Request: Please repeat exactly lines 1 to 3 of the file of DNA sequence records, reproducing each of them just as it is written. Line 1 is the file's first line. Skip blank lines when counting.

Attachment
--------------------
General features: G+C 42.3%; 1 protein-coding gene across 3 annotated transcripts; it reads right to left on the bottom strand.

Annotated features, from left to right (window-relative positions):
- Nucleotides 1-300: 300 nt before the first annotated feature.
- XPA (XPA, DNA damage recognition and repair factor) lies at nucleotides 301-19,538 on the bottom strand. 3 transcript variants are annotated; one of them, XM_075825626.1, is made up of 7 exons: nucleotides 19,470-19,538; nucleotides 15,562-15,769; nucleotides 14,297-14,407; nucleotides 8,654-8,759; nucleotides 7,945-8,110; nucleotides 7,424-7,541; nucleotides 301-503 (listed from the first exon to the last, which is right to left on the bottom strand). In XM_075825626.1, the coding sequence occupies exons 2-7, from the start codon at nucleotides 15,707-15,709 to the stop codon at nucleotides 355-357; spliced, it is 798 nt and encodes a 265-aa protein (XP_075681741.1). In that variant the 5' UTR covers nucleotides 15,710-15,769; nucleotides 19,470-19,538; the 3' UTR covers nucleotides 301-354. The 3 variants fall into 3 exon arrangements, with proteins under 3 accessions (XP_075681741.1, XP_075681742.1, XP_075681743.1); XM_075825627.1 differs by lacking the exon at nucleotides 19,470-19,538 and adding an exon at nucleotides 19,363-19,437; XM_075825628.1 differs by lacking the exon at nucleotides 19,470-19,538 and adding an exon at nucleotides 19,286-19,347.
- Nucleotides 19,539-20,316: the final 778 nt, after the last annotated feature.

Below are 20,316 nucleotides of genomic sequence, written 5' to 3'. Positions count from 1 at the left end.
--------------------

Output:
General features: G+C 42.3%; 1 protein-coding gene across 3 annotated transcripts; it reads right to left on the bottom strand.

Annotated features, from left to right (window-relative positions):
- Nucleotides 1-300: 300 nt before the first annotated feature.